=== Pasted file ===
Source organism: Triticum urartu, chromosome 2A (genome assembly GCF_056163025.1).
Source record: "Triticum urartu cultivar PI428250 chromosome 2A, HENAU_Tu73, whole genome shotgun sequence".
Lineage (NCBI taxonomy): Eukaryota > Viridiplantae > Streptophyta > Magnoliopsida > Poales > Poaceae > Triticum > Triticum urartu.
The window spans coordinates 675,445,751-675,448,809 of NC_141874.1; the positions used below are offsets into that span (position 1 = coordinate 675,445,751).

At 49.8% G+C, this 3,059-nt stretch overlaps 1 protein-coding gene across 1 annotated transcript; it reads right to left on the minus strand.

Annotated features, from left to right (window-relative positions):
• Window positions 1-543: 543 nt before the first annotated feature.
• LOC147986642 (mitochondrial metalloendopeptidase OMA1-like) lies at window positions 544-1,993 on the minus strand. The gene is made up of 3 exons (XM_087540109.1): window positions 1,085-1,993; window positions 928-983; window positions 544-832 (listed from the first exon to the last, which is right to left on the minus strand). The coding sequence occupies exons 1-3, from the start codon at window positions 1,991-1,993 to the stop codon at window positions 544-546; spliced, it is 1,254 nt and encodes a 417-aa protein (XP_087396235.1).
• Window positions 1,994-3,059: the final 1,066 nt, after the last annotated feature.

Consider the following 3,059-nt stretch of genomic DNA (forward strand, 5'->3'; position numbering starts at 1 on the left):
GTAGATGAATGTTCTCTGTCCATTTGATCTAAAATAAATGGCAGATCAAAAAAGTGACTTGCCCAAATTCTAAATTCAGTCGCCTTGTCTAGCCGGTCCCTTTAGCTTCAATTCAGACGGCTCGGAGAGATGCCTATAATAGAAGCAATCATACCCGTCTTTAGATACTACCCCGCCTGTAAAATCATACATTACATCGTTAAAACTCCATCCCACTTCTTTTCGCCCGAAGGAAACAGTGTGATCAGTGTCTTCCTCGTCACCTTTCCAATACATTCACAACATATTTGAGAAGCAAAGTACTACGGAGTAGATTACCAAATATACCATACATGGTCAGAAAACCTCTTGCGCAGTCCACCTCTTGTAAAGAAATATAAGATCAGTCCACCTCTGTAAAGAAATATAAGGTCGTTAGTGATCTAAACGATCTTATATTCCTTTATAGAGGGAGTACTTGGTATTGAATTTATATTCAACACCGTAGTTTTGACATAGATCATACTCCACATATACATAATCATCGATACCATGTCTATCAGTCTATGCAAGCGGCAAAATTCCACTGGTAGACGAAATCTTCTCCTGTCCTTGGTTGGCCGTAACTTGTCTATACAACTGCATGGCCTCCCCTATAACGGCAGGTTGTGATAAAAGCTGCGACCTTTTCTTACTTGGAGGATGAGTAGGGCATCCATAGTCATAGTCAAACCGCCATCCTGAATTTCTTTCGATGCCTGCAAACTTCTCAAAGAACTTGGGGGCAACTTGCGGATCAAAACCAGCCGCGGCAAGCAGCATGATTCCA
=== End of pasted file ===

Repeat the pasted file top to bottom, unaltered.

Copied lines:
Source organism: Triticum urartu, chromosome 2A (genome assembly GCF_056163025.1).
Source record: "Triticum urartu cultivar PI428250 chromosome 2A, HENAU_Tu73, whole genome shotgun sequence".
Lineage (NCBI taxonomy): Eukaryota > Viridiplantae > Streptophyta > Magnoliopsida > Poales > Poaceae > Triticum > Triticum urartu.
The window spans coordinates 675,445,751-675,448,809 of NC_141874.1; the positions used below are offsets into that span (position 1 = coordinate 675,445,751).

At 49.8% G+C, this 3,059-nt stretch overlaps 1 protein-coding gene across 1 annotated transcript; it reads right to left on the minus strand.

Annotated features, from left to right (window-relative positions):
• Window positions 1-543: 543 nt before the first annotated feature.
• LOC147986642 (mitochondrial metalloendopeptidase OMA1-like) lies at window positions 544-1,993 on the minus strand. The gene is made up of 3 exons (XM_087540109.1): window positions 1,085-1,993; window positions 928-983; window positions 544-832 (listed from the first exon to the last, which is right to left on the minus strand). The coding sequence occupies exons 1-3, from the start codon at window positions 1,991-1,993 to the stop codon at window positions 544-546; spliced, it is 1,254 nt and encodes a 417-aa protein (XP_087396235.1).
• Window positions 1,994-3,059: the final 1,066 nt, after the last annotated feature.

Consider the following 3,059-nt stretch of genomic DNA (forward strand, 5'->3'; position numbering starts at 1 on the left):
GTAGATGAATGTTCTCTGTCCATTTGATCTAAAATAAATGGCAGATCAAAAAAGTGACTTGCCCAAATTCTAAATTCAGTCGCCTTGTCTAGCCGGTCCCTTTAGCTTCAATTCAGACGGCTCGGAGAGATGCCTATAATAGAAGCAATCATACCCGTCTTTAGATACTACCCCGCCTGTAAAATCATACATTACATCGTTAAAACTCCATCCCACTTCTTTTCGCCCGAAGGAAACAGTGTGATCAGTGTCTTCCTCGTCACCTTTCCAATACATTCACAACATATTTGAGAAGCAAAGTACTACGGAGTAGATTACCAAATATACCATACATGGTCAGAAAACCTCTTGCGCAGTCCACCTCTTGTAAAGAAATATAAGATCAGTCCACCTCTGTAAAGAAATATAAGGTCGTTAGTGATCTAAACGATCTTATATTCCTTTATAGAGGGAGTACTTGGTATTGAATTTATATTCAACACCGTAGTTTTGACATAGATCATACTCCACATATACATAATCATCGATACCATGTCTATCAGTCTATGCAAGCGGCAAAATTCCACTGGTAGACGAAATCTTCTCCTGTCCTTGGTTGGCCGTAACTTGTCTATACAACTGCATGGCCTCCCCTATAACGGCAGGTTGTGATAAAAGCTGCGACCTTTTCTTACTTGGAGGATGAGTAGGGCATCCATAGTCATAGTCAAACCGCCATCCTGAATTTCTTTCGATGCCTGCAAACTTCTCAAAGAACTTGGGGGCAACTTGCGGATCAAAACCAGCCGCGGCAAGCAGCATGATTCCA